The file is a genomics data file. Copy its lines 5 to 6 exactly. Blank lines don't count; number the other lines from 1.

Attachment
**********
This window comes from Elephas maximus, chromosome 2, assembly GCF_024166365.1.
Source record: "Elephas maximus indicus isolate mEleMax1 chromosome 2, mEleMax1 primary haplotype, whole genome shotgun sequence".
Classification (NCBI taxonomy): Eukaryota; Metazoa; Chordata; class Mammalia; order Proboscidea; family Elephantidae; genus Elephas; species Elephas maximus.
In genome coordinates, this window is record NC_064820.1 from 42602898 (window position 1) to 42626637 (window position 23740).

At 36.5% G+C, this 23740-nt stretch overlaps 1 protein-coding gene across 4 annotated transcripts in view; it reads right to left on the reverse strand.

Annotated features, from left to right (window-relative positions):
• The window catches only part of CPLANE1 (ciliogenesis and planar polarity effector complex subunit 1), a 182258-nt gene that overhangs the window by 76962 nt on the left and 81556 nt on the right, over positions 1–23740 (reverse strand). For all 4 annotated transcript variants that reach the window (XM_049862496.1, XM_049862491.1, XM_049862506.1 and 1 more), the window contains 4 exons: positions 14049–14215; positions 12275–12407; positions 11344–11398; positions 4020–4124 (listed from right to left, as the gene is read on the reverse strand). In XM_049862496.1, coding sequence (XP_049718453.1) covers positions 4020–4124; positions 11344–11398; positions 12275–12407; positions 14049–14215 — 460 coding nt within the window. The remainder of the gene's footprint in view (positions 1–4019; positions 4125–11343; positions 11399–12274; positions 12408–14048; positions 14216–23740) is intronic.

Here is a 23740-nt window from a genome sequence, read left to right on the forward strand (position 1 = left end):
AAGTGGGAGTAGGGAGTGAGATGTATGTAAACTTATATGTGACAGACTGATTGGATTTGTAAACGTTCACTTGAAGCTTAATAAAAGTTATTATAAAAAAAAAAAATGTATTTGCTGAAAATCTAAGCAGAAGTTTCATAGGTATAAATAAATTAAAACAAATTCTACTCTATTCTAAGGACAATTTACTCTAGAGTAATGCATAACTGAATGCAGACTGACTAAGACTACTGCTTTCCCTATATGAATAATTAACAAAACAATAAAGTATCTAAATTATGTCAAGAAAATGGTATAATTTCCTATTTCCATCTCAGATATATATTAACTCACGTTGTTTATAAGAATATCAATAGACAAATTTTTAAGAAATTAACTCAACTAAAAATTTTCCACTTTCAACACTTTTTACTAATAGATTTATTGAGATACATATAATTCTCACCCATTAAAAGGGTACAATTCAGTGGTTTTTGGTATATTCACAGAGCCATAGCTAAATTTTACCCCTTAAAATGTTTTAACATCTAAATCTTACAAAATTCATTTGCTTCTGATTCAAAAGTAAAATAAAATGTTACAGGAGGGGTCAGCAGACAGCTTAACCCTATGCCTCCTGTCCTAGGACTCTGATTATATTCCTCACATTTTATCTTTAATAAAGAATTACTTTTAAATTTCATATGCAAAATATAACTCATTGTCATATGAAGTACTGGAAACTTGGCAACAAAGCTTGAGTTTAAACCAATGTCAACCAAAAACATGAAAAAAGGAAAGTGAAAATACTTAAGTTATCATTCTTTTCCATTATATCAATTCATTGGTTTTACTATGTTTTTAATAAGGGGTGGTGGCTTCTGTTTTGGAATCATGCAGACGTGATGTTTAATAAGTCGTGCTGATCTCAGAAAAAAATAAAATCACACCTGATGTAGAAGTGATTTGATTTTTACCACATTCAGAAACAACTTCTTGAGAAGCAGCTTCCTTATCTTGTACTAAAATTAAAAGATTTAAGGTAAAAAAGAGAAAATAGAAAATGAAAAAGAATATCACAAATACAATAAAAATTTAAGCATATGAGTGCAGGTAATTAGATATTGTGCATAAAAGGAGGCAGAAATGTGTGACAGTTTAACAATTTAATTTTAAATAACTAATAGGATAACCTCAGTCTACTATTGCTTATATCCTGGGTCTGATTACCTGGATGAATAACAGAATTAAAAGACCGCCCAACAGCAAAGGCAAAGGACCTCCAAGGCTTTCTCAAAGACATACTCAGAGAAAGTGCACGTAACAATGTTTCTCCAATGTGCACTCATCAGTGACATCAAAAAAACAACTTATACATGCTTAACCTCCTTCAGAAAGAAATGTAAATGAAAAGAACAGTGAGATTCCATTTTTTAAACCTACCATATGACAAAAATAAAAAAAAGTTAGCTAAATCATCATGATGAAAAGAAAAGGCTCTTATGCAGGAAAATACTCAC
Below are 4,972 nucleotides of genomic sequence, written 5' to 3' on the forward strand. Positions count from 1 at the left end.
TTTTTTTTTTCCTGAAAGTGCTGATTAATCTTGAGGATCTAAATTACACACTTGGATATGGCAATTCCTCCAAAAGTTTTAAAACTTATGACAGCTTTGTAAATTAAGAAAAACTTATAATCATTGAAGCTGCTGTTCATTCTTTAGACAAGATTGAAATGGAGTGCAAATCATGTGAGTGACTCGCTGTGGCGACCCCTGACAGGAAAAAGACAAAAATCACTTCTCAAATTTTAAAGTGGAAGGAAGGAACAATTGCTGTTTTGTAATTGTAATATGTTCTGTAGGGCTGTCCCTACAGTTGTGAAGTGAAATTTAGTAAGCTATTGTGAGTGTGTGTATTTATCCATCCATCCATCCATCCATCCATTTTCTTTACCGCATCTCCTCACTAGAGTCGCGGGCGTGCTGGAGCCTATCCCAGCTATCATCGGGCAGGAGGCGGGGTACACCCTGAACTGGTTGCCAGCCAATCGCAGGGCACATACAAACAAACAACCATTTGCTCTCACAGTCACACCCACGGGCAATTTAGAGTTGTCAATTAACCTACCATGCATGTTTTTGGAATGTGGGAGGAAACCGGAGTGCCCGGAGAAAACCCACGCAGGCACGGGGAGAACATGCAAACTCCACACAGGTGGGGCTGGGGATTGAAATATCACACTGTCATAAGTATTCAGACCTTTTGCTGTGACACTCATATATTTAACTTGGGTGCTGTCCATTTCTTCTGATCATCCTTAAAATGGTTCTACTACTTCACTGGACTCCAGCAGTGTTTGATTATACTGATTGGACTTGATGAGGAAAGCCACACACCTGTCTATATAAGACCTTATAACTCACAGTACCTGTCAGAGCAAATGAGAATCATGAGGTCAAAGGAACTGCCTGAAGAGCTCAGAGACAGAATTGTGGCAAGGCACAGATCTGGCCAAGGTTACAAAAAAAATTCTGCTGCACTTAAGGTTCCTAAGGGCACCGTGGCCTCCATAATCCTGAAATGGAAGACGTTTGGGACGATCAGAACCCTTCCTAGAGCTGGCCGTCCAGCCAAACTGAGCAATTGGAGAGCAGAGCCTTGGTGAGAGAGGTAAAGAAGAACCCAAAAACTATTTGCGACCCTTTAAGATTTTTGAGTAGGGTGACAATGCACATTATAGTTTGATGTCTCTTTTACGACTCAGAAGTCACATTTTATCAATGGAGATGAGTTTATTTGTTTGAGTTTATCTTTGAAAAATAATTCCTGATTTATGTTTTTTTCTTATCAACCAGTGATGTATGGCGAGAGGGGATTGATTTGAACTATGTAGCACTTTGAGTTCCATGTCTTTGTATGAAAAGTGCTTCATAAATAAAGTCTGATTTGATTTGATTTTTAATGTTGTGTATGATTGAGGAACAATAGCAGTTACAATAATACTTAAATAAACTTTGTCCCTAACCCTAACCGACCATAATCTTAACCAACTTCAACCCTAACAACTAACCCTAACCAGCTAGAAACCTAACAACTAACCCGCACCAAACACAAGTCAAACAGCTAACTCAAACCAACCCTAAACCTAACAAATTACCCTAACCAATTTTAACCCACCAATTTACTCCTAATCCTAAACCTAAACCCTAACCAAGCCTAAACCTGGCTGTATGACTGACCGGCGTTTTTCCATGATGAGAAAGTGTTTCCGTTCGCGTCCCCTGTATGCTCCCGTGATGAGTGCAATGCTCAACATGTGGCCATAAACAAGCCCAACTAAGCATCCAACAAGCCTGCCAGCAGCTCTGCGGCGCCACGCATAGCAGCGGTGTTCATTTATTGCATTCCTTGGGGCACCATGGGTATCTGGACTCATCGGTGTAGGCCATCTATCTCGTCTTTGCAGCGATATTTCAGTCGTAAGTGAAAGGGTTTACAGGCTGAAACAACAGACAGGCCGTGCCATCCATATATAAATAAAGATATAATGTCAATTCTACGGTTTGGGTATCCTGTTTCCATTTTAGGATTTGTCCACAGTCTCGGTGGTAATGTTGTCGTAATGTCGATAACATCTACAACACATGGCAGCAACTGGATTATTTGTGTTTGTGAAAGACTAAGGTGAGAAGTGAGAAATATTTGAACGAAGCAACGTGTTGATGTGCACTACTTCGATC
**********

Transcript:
At 36.5% G+C, this 23740-nt stretch overlaps 1 protein-coding gene across 4 annotated transcripts in view; it reads right to left on the reverse strand.

Annotated features, from left to right (window-relative positions):